Coffee Terms

Learn about our coffees from around the world and some of the terminology used to describe coffee.


  • Cupping is a systematic, somewhat standardized, method of evaluating coffee.
  • Cupping notes are a set of standardized descriptors used to create a sensory-rich picture of the coffee during a formal cupping process.


How a coffee is processed after harvest can have a dramatic effect on the resulting cup, so it has become an increasingly important part of how it is described and sold. Natural. Cherries are left to dry on the tree, then harvested and left to finish drying off on the concrete patios. The process will often add fruit flavours to the coffee. These are usually described as hints of blueberry, strawberry or tropical fruit.

The Natural Process

Also known as the dry process, this is the oldest method of processing coffee. After harvest, the coffee cherries are spread out in a thin layer to dry in the sun. Once the coffee is properly dry, the outer husk of skin and dried fruit are removed mechanically, and the raw coffee is then stored before export.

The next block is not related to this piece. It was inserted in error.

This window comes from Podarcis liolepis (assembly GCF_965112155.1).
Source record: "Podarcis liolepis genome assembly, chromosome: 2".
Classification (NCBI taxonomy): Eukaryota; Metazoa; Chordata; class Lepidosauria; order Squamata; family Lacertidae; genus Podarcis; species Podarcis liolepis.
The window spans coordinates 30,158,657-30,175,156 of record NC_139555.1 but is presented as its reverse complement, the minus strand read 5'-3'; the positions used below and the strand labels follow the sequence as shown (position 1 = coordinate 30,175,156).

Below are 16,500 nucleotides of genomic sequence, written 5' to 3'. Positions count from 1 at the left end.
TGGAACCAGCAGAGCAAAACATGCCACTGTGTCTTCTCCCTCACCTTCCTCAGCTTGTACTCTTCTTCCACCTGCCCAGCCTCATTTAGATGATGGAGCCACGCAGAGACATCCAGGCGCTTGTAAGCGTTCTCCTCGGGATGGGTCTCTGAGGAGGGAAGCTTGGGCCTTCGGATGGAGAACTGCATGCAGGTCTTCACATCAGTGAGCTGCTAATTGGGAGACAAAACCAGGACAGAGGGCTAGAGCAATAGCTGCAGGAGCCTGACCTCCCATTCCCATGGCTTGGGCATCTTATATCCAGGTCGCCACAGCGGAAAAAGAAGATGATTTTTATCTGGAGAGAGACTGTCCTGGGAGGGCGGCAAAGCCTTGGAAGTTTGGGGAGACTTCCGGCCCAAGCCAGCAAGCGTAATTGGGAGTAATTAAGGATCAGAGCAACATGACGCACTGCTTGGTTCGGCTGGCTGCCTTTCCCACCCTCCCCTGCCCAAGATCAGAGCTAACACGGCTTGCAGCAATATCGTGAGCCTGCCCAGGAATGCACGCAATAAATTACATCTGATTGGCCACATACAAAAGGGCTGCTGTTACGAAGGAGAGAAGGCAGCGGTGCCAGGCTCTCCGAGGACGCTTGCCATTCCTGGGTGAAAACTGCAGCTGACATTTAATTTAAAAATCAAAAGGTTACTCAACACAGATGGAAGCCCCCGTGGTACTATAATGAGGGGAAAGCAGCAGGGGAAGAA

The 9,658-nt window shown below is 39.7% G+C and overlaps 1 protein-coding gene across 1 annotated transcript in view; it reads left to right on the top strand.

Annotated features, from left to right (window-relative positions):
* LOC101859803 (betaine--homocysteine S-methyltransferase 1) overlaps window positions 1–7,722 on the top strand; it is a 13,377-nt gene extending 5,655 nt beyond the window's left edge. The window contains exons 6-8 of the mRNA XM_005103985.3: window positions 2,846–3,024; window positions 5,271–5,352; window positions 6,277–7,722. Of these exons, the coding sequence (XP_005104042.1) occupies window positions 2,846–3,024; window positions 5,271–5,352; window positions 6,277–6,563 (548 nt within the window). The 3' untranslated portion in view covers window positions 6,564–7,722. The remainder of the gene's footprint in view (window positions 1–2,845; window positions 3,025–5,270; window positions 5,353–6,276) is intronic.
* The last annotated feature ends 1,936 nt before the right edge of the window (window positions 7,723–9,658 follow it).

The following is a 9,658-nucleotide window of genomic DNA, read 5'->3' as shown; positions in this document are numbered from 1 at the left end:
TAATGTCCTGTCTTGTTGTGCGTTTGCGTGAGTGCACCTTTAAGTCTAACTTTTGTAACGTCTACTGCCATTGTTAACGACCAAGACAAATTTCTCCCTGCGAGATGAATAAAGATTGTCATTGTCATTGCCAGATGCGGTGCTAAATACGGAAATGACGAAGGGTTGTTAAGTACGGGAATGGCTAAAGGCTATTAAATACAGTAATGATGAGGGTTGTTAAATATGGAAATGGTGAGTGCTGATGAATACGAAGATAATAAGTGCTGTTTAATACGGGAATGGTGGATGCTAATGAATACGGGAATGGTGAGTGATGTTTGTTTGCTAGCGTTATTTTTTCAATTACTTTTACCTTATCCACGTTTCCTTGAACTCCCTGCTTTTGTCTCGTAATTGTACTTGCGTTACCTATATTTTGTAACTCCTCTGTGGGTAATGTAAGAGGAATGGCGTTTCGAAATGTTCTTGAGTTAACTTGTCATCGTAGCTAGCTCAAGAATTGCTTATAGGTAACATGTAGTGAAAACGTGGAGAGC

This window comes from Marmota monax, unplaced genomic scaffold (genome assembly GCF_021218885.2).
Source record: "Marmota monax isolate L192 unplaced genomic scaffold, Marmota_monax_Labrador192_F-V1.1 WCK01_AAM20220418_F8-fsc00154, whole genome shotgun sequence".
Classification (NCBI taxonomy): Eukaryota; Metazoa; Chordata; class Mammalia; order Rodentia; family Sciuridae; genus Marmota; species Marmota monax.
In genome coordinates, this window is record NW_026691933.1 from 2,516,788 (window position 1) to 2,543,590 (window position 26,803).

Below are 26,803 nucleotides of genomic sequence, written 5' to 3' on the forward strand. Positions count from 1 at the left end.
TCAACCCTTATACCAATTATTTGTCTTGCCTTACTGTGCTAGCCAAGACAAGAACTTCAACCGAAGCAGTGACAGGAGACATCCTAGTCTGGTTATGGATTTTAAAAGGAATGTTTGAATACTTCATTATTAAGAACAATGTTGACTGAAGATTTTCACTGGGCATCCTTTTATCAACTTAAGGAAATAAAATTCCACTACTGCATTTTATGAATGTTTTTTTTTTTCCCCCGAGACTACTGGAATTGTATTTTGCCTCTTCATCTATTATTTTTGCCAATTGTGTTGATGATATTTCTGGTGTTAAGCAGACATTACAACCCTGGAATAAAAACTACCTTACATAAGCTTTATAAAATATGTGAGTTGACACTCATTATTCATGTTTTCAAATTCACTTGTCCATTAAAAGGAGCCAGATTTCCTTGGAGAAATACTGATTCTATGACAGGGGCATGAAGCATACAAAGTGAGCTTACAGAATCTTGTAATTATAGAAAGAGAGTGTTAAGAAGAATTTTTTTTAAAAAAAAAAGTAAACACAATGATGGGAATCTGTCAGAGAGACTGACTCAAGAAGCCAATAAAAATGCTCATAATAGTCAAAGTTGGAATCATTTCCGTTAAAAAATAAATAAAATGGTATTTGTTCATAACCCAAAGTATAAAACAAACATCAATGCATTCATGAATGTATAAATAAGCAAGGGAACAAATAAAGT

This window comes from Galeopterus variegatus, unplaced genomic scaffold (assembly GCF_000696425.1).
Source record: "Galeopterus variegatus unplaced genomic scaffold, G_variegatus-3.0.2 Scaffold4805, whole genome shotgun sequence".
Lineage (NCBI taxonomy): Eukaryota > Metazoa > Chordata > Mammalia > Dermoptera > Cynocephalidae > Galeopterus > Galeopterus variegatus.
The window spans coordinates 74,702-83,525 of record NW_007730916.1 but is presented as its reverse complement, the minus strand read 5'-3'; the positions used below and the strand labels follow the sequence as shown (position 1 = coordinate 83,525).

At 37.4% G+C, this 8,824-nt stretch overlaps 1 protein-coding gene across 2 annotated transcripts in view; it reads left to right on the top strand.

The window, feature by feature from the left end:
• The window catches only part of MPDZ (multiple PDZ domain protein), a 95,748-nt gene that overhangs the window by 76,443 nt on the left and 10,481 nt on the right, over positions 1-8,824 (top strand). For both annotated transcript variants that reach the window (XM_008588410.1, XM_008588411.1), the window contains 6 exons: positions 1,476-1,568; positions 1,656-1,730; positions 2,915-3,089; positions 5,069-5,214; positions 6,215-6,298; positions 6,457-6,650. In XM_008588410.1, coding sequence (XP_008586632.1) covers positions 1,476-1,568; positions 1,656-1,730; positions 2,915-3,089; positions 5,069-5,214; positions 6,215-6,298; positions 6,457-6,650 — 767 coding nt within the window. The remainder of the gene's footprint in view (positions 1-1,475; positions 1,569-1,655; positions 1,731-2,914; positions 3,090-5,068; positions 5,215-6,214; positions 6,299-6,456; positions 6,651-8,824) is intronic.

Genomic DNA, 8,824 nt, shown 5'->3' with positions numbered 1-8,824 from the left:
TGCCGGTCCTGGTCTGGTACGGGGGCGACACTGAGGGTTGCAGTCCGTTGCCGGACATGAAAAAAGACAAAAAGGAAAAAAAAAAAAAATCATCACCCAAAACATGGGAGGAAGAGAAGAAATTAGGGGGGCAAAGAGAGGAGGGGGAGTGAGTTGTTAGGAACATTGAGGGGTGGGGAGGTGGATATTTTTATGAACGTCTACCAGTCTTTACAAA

The Washed Process

The goal of the washed process is to remove all of the sticky flesh from the coffee seed before it is dried. This greatly reduces the chance of something going wrong during drying, so the coffee is likely to be worth more.
Wet processed coffees tend to present a higher level of acidity, increased complexity and what is described as a cleaner cup." Cleanliness "is an important term used in coffee to indicate the absence of any negative flavour, such as off tastes or unusual harshness and astringency . 

The Grade 2 signifies that the coffee is washed. Also, the difference between Grades 1 and 2 is defined by the number of visible defects in the prep. If a coffee receives a Grade 1 classification, it has 0–3 defects; this is rare! Grade 2 coffees allow 4–12 defects. Typically, the quality of washed coffees is more consistent than that of unwashed coffees.

 Brazilian Coffee

Cerrado means tropical savannah but, although one could use this name to refer to the entire savannah that stretches through many states in Brazil, when it comes to coffee the name usually refers to the Cerrado region in the west of Minas Gerais. This area is relatively new to coffee production and perhaps this explains why it is dominated by large, mechanized farms. In fact, over ninety percent of the farms in the region are larger than 10 hectares.